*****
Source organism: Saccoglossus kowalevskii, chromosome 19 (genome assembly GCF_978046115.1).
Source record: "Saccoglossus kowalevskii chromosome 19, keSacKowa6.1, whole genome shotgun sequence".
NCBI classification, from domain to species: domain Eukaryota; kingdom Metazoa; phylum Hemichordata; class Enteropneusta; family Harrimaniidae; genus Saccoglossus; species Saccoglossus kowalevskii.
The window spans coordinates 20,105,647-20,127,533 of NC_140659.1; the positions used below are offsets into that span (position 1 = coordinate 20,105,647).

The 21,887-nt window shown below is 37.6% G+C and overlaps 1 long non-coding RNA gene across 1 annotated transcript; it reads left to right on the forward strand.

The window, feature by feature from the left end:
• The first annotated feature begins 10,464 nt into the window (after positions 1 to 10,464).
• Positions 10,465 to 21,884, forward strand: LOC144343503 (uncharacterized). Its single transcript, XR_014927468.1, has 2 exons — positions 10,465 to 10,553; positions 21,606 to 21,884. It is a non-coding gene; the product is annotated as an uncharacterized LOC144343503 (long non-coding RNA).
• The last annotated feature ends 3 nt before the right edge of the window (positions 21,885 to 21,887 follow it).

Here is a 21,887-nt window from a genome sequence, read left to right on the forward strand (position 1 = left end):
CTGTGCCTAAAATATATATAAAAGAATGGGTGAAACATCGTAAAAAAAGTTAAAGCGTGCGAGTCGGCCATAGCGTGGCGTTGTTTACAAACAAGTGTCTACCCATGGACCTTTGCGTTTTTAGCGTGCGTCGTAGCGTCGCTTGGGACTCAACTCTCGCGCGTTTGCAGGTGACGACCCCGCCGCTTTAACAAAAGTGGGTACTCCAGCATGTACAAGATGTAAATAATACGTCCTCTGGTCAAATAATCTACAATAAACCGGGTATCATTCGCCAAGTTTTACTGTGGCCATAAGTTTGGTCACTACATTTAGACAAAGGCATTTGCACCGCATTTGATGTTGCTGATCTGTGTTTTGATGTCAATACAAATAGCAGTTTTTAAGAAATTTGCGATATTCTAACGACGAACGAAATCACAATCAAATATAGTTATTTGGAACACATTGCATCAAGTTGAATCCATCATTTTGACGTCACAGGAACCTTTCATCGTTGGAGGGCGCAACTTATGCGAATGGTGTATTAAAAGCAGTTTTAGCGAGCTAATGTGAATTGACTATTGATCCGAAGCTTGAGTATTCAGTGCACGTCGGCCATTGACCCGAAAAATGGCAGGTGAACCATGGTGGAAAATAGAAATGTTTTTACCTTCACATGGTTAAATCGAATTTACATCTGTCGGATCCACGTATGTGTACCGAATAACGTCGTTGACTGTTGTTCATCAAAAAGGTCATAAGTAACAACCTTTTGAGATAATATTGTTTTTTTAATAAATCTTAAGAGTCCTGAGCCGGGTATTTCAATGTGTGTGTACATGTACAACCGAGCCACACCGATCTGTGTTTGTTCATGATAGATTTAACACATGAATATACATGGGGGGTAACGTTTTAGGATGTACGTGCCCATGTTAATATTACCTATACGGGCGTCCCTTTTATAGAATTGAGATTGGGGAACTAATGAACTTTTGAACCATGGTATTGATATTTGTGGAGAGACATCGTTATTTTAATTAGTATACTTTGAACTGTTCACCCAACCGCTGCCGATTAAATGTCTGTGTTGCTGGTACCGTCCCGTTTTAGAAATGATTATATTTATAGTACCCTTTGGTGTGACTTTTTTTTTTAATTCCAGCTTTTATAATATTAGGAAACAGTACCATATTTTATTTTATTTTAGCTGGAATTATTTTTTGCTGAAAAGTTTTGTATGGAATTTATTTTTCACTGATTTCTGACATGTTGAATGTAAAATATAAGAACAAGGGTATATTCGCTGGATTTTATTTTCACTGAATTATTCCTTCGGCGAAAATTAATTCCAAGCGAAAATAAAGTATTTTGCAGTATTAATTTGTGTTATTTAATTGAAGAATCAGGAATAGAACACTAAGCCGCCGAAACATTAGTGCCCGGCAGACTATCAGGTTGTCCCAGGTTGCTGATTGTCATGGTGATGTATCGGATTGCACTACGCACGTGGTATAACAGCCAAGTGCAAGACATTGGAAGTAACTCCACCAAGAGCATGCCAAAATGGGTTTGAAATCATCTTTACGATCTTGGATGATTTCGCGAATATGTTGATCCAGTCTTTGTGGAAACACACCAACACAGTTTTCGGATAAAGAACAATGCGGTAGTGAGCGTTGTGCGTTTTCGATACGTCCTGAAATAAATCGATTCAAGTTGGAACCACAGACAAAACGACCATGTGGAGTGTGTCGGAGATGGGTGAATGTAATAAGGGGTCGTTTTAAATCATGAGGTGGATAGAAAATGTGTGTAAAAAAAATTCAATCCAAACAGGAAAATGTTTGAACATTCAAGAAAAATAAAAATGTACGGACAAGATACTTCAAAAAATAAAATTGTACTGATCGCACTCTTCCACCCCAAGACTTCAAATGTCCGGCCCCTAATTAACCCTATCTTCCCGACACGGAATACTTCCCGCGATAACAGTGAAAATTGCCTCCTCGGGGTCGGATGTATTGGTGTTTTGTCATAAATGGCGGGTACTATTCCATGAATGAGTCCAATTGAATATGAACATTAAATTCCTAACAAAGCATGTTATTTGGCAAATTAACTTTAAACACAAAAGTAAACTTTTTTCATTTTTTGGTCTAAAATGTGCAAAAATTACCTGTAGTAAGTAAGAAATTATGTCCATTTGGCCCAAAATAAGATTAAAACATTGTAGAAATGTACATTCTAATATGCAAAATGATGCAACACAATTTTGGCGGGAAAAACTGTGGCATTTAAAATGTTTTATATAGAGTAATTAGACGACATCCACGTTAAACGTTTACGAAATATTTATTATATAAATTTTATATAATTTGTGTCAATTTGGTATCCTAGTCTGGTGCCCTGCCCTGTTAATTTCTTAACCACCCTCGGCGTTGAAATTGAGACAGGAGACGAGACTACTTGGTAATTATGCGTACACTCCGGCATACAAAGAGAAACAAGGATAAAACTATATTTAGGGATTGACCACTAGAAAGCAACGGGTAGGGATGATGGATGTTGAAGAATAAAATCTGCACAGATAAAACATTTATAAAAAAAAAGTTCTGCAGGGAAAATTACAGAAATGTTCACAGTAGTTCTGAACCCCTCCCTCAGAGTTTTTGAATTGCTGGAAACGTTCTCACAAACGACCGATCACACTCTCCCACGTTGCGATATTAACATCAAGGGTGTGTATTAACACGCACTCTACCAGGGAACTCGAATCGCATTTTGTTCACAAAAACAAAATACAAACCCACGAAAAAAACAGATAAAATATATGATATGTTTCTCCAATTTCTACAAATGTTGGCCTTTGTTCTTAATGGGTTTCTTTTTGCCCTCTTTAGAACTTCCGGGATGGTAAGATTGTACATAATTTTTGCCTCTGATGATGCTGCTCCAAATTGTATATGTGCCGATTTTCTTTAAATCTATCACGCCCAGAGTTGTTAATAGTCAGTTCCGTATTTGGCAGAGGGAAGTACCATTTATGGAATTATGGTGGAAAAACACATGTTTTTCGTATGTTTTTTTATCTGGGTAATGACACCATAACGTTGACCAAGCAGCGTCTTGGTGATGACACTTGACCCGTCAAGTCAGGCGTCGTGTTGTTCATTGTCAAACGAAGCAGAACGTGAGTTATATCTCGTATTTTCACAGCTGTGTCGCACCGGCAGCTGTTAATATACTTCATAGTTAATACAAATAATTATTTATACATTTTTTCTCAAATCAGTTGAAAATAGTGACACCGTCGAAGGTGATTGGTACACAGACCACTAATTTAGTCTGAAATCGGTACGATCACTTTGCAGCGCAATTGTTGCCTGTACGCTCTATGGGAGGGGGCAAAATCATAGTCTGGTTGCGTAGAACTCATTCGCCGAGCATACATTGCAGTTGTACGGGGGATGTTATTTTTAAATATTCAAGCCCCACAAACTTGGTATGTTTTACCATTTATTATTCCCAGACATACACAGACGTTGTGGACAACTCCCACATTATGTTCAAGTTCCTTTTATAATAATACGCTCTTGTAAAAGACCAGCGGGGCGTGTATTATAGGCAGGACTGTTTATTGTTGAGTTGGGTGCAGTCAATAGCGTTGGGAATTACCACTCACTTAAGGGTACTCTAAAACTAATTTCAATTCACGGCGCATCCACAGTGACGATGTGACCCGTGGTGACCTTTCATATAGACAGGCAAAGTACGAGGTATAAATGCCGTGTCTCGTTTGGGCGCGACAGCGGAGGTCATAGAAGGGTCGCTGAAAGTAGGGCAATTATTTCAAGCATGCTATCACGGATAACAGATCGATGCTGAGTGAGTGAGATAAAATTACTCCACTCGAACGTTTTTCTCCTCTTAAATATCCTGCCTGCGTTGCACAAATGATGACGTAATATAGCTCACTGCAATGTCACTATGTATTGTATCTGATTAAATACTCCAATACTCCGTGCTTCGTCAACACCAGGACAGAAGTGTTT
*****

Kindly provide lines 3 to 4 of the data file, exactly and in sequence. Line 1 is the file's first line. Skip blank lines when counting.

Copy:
NCBI classification, from domain to species: domain Eukaryota; kingdom Metazoa; phylum Hemichordata; class Enteropneusta; family Harrimaniidae; genus Saccoglossus; species Saccoglossus kowalevskii.
The window spans coordinates 20,105,647-20,127,533 of NC_140659.1; the positions used below are offsets into that span (position 1 = coordinate 20,105,647).